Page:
During the heady new days of the dot coms, all sorts of strange and quite wonderful titles began appearing–Chief Humour Officer, Director of Originality, Brainy Guy (that was my title at a hip agency I wrote for because I was the only one who could decipher what the new tech clients were actually trying to sell), Corporate Jester–but when the VC money dried up, so did the cute monikers. I guess I could call myself Chief Content Diva or The Goddess of Words, but those titles aren’t really on brand — and just a tad too fey for me. Word Grower? Brand Story Gardener? Copy Pruner (that would be for editing, I guess). Nope, too cute and they’d all require additional explanations–clients are busy people, no need to burden them with something else to figure out. The bank likes me to be “president” so I can be responsible for the money, but I prefer “senior writer” (and the “senior” part comes from doing this job for more than a quarter century, not because I have a few “juniors” on staff).
So what’s your title? Does it bear any relationship to what you actually do? Like it or not, we are what we are called. That’s why it’s always better to name yourself. If you could make up your own title, what would it be?
According to my mother, when I was quite young, I would cut photos of detergent or face powder or toys out of magazines and catalogues, paste them to a piece of paper, write a story about why they were good things to have and make a presentation to the dolls and stuffed toys I had assembled around my kiddy table. When I watched “Bewitched,” it wasn’t Samantha and her magic family that interested me, it was Darren’s work at McMann and Tate that held my attention.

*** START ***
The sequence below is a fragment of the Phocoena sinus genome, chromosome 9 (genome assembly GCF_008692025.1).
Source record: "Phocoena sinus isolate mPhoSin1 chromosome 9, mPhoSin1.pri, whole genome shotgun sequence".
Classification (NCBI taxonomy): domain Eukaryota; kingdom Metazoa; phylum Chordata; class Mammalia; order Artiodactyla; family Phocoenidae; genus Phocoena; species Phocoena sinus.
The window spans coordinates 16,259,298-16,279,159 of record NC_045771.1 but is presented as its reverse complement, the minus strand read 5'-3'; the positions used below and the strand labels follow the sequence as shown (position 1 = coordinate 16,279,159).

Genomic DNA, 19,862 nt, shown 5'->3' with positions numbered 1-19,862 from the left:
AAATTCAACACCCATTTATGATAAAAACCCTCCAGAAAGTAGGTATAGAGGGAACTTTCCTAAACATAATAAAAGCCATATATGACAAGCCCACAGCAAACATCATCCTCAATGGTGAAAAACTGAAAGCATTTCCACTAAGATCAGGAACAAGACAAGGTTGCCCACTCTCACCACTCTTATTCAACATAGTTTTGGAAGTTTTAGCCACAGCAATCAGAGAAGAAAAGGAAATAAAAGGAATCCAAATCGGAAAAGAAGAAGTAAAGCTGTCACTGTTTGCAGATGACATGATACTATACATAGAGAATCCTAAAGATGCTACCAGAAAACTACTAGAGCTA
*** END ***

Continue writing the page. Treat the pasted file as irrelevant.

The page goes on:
These were obviously signs of things to come.
Despite what the writers of Mad Men would have you believe, little girls who wanted to be advertising creatives (and when I look around at agency biz events, I’m thinking there were more of us than one would have expected) had our role models. There was Shirley Polykoff, creator of the famous “Does she…or doesn’t she?” campaign. There was Mary Lawrence Wells, who took the idea of branded content to new levels when her agency not only did a campaign for Braniff Airlines, but also decided on the décor of the planes and the outfits for the flight attendants. And there was my personal fav, Jane Trahey, who set a new standard for fashion content in the years when she was a force in Neiman-Marcus’ advertising and later opened her own New York shop where she won clients like Elizabeth Arden and created the famous Blackglama Furs campaign. In addition, she wrote plays and a handful of books, one being On Women & Power, that was pretty much an early roadmap on how women could get and keep high-powered jobs. I’ve given a half dozen copies away to women I thought could use the moral support—and I continue to seek out copies in used bookstores.
These days I’m reading people like George Lois, Lee Clow and others—plus the content “specialists” like Joe Pulizzi or David Meerman Scott (whom I liked even more when I found his book World Wide Rave free on Kobo. How generous.)
Perhaps some of you didn’t start planning your career while preparing for first grade, but I’m thinking if they would have made a line of collectible cards featuring advertising executives (the kind that used to come with that stick of pink powdery gum with the consistency of Bristol board), I would have collected the whole set.
Hummm…there’s a product idea.
Everyone needs a hero. And whether you get ideas or the courage or the strength to stay focused from someone writing about the industry or elsewhere, it doesn’t matter. What matters is that you make an effort to find the motivation that keeps you raising your personal bar and going after what you want.